“In short it voiced opinions which neither Ms Wilkinson nor Ms Alsop are qualified to make.
“To describe the social workers’ written and oral evidence as merely grudging when it comes to the care and security the father has given his children is too generous.
“Ms Wilkinson was certainly both grudging and defensive when giving oral evidence.
“Their unprofessional attempts at case building are reprehensible.
“There is no evidence that they have moved on from the social work assessment carried out in October 2012 by the then social worker Ms Hendry who was criticised by the district judge.
“Moreover it would seem that the actions of Ms Alsop led directly to the father losing his job.”
She said: “The local authority tried to excuse the misleading, damaging and inaccurate referral as a consequence of difficulties presented by the CareFirst IT system.”
She also said: “The father has borne the loss of his employment with great dignity.
“The local authority is obliged at the very least to take positive steps to ensure that the information held by the Disclosure and Barring Service (DBS records) in respect of the father is now accurate and that this error is not compounded by further loss or inconvenience to the father in future.
“In the light of their unprofessional behaviour and their negative view of him both as a father and as an individual as expressed in their evidence there can be little wonder if the father finds it hard to trust the local authority and to work with them from time to time.
“It is largely their responsibility to repair their working relationship with him.
“The father’s measured response to the local authority gives me reason to believe that he will play his part not least as he fully understands the need to do so for the sake of all his children.”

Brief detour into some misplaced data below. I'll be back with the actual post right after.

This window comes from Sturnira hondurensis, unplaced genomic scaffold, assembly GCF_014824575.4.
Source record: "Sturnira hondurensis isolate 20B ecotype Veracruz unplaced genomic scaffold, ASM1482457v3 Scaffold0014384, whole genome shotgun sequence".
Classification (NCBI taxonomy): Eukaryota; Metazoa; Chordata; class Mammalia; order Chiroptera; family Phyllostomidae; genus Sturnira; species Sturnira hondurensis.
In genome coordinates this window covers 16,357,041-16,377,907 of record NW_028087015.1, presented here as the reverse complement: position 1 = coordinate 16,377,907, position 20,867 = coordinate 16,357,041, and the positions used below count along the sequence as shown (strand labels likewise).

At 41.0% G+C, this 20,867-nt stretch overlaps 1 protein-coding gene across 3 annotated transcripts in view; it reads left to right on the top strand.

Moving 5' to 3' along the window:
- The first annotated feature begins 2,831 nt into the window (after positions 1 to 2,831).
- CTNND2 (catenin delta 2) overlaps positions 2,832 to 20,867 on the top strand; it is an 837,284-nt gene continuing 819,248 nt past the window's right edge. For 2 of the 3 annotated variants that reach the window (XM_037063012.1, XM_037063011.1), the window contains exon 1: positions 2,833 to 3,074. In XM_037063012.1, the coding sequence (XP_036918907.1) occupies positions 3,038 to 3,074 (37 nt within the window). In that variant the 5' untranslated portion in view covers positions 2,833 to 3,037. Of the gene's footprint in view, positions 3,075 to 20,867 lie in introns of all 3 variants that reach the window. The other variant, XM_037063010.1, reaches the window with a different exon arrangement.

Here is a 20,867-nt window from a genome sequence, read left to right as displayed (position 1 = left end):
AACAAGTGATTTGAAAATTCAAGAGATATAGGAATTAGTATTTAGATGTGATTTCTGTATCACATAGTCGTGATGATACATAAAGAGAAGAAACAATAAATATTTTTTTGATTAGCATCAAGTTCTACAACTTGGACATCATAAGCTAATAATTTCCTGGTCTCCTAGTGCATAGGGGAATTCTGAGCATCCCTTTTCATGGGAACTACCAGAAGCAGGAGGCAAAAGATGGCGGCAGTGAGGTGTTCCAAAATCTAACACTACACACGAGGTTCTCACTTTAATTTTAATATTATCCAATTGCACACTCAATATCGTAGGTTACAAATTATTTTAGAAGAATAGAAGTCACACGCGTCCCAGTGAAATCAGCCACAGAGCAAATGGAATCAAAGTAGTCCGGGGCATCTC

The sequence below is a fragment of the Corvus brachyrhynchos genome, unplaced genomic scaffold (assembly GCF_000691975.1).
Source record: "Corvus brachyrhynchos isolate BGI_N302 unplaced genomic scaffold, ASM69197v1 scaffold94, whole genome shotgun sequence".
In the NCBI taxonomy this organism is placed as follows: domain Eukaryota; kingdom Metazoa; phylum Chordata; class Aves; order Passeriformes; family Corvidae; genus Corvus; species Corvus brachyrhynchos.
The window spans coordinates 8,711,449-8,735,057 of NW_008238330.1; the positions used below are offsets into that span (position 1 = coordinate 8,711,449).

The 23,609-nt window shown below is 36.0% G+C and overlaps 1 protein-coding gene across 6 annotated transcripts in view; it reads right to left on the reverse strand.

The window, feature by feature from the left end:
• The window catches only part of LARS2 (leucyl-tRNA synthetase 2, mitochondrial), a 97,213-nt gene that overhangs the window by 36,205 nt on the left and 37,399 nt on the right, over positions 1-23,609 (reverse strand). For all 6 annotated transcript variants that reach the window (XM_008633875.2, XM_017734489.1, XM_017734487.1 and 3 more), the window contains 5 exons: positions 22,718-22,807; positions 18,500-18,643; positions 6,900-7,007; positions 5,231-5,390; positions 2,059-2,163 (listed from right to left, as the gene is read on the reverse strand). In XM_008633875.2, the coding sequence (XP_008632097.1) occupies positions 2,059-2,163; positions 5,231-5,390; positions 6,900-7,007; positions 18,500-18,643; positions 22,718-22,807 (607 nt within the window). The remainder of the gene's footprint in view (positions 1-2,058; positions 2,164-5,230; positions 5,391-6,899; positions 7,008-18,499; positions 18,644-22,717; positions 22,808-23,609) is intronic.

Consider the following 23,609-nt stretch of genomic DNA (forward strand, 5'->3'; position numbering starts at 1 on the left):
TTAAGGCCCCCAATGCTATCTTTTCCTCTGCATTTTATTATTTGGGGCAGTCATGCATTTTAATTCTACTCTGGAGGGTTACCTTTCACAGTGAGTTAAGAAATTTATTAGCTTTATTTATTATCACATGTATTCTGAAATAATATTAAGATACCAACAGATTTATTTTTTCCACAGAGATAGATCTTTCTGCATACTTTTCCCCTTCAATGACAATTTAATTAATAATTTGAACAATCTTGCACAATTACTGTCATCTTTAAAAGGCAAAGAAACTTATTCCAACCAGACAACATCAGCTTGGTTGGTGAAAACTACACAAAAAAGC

Ms Justice Russell also criticised the children’s guardian Richard Madge. She said: “The lack of any real child-centred analysis within these proceedings is inexcusable.
“Mr Madge explicitly criticised the father for pursuing multiple applications and appeals, which he described as at sixes and sevens with each other and blamed him for causing significant delay for W.
“He clearly accepted the local authority’s view of the children’s father describing the father as a thoughtful man whose reflection of W’s situation was ‘systemically closed’.
“I do not know to what he referred as it is a jargonistic phrase empty of meaning, unaccompanied by an explanation.
“The import of his last report was to swing behind the expert opinion but he was rancorous about it and I found his analysis lacking both depth and balance, bereft of objectivity and of little or no assistance.
“Richard Madge had been the guardian for all four children in the public law proceedings.
“Yet he failed to put forward the case for W’s siblings who all want her to come home.
“He did not visit W’s mother or seek her views during the course of these proceedings and – having visited W’s siblings in December 2014 – did not visit them again or ask for their views in advance of the hearing in May 2015.
“This guardian has been involved in the proceedings from their outset in December 2012.
“I accept the submissions of counsel for the father and for the mother that it was immediately apparent from his evidence that the guardian has failed to understand the requirement for a holistic analysis of the evidence or to engage with the possibility of W returning to her family in an appropriately open-minded manner.
“In opposing the father’s application to bring his appeal against the care and placement order … the guardian and W’s legal representatives set to prioritise a resolution in favour of adoption over any investigation of reunification and the rectification of an obvious injustice that W had suffered.
“The views of her siblings were not put before the court by the guardian at the final hearing. They should have been.”
The judge praised the expert evidence of clinical psychologist Hessel Willemsen who had been preoccupied by the powerful dilemmas raised during the case.
Having praised the care provided by the little girl’s adoptive parents, Dr Willemsen said: “The word that comes to mind is tragedy. There is something really tragic about what’s happened and some people are going to feel very hurt.”
The judge said that she had to put the welfare of the girl above the adoptive parents’ feelings.
She and Dr Willemsen agreed with the father’s barrister, Janet Bazley, that placing the girl with her adopters would be “fundamentally flawed and a miscarriage of justice”.